Where the White Nile and Blue Nile meet in northeast Africa is where you’ll find the capital of the Republic of Sudan. Khartoum is a bustling and modern city, the beating commercial and cultural heart of this huge Islamic African nation.
Originally a 19th-century Egyptian outpost, the city has matured in stature and size as befits the Sudanese capital and has seen recent investment spawn glittering skyscrapers along the banks of the river. To see the two mighty rivers in action—yes, they are different colors—head to White Nile Bridge. Here, you'll see the world’s longest river continue its nearly 7,000km journey, something you can be a part of by taking a sunset cruise from the Marin Water Sports Club. (And since Khartoum is one of the sunniest cities in the world, with over 3,700 hours of sunshine a year, you’ll always be in for a treat.)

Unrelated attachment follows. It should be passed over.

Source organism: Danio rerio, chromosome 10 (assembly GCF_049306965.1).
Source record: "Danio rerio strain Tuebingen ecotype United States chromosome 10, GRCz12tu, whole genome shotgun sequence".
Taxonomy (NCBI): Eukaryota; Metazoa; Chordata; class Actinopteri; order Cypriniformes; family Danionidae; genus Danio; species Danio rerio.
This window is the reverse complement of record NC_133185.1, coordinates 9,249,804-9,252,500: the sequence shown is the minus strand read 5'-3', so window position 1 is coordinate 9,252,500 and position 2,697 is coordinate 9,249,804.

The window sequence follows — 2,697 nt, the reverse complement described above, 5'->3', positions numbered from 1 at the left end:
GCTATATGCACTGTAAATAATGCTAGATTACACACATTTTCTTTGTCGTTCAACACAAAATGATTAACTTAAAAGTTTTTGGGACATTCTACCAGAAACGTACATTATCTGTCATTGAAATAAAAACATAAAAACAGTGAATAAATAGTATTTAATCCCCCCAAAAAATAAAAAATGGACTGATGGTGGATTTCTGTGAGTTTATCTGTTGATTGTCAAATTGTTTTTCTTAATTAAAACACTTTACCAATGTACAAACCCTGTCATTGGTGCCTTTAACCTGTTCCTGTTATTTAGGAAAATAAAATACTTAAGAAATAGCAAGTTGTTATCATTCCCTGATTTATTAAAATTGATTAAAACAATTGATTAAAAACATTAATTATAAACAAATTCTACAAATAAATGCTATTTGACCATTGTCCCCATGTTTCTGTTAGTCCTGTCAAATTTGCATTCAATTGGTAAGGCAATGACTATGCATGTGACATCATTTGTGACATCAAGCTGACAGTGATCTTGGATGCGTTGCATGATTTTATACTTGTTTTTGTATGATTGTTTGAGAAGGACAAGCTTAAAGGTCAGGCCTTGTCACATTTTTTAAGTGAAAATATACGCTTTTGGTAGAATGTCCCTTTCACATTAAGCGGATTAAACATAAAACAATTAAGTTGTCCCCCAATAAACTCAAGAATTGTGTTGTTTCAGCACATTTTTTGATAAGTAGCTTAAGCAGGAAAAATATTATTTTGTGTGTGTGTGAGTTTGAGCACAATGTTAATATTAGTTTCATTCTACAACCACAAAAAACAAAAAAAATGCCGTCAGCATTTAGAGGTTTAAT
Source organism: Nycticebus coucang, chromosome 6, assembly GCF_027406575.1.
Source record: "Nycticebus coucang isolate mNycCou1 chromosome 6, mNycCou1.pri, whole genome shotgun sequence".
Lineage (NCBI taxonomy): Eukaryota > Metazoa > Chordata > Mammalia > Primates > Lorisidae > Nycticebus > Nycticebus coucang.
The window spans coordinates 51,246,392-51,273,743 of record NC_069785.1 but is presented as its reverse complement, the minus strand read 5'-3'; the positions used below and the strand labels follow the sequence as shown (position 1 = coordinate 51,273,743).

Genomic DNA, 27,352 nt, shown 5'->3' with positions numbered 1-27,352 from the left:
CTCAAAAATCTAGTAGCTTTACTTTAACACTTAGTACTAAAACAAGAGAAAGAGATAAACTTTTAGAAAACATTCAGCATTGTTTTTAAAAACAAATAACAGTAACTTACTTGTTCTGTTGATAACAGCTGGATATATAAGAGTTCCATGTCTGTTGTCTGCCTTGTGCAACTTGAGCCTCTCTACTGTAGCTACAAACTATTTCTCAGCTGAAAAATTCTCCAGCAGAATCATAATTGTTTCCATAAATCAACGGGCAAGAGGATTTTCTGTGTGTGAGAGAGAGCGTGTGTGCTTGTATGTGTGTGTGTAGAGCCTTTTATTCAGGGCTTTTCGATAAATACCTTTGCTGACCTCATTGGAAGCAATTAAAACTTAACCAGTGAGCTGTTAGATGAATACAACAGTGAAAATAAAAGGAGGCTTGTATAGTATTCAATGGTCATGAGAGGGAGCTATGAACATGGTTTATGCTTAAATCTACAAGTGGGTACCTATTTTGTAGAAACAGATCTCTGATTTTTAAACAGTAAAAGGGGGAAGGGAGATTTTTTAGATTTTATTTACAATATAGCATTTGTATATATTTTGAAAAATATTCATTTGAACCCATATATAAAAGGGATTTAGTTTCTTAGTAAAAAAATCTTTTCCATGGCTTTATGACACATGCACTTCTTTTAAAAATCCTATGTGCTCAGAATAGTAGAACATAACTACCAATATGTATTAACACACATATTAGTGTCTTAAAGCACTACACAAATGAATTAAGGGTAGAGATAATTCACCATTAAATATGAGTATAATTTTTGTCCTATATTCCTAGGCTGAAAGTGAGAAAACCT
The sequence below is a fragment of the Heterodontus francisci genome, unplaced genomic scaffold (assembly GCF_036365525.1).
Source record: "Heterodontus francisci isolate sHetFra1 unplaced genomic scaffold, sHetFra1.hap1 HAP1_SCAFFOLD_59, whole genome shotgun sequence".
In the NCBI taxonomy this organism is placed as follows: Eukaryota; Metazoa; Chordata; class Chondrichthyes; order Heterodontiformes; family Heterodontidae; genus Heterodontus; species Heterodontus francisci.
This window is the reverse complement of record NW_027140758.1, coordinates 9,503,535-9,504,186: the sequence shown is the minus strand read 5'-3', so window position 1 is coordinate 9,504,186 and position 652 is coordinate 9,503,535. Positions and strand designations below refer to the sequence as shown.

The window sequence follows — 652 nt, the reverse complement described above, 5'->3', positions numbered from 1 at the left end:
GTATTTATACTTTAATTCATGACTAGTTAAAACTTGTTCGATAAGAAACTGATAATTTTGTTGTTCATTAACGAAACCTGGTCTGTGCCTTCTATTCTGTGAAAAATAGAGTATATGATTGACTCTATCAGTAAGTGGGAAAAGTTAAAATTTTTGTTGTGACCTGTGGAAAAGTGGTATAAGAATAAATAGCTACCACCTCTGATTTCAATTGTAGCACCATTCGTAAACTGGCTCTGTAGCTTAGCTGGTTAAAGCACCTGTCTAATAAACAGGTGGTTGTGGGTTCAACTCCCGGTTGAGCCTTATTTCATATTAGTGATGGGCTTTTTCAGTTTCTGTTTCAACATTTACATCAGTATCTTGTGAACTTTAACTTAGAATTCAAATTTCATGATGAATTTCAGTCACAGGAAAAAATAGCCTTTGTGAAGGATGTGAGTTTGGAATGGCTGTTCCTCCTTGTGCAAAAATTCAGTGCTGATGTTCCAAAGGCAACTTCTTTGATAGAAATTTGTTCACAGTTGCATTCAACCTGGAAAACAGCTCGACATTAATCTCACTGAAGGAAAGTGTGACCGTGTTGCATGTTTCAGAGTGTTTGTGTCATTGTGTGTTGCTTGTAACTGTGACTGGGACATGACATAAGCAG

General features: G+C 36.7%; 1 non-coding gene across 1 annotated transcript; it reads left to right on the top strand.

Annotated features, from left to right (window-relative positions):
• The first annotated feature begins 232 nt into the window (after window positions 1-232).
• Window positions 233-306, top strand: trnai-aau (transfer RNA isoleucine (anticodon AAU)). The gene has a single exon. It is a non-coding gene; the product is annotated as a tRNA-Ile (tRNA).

For a dose of local culture, head through the tree-lined streets of the central city to Hamed El-Nil Mosque on a late Friday afternoon for a thrilling performance from a troupe of whirling dervishes.
If you’re looking for traditional shopping, head south from the Great Mosque (Masjid Al-Kabir) to find the city’s most famous souk, Souk Al-Arabi, which spreads across several blocks. Pick up a few trinkets at the souk dedicated to gold, or, if you’re seeking a more international fashion offering, head to Khartoum’s Al Waha Mall or Afra Mall in Arkaweet, which are full of Western-style clothes, shops, and cafes.
Khartoum has a handful of international hotels such as the Corinthia and the Al Salam Rotana, but there is also a range of locally owned properties for all budgets. The city is easy to navigate by taxi or auto-rickshaw, and the public bus service runs almost 24 hours a day.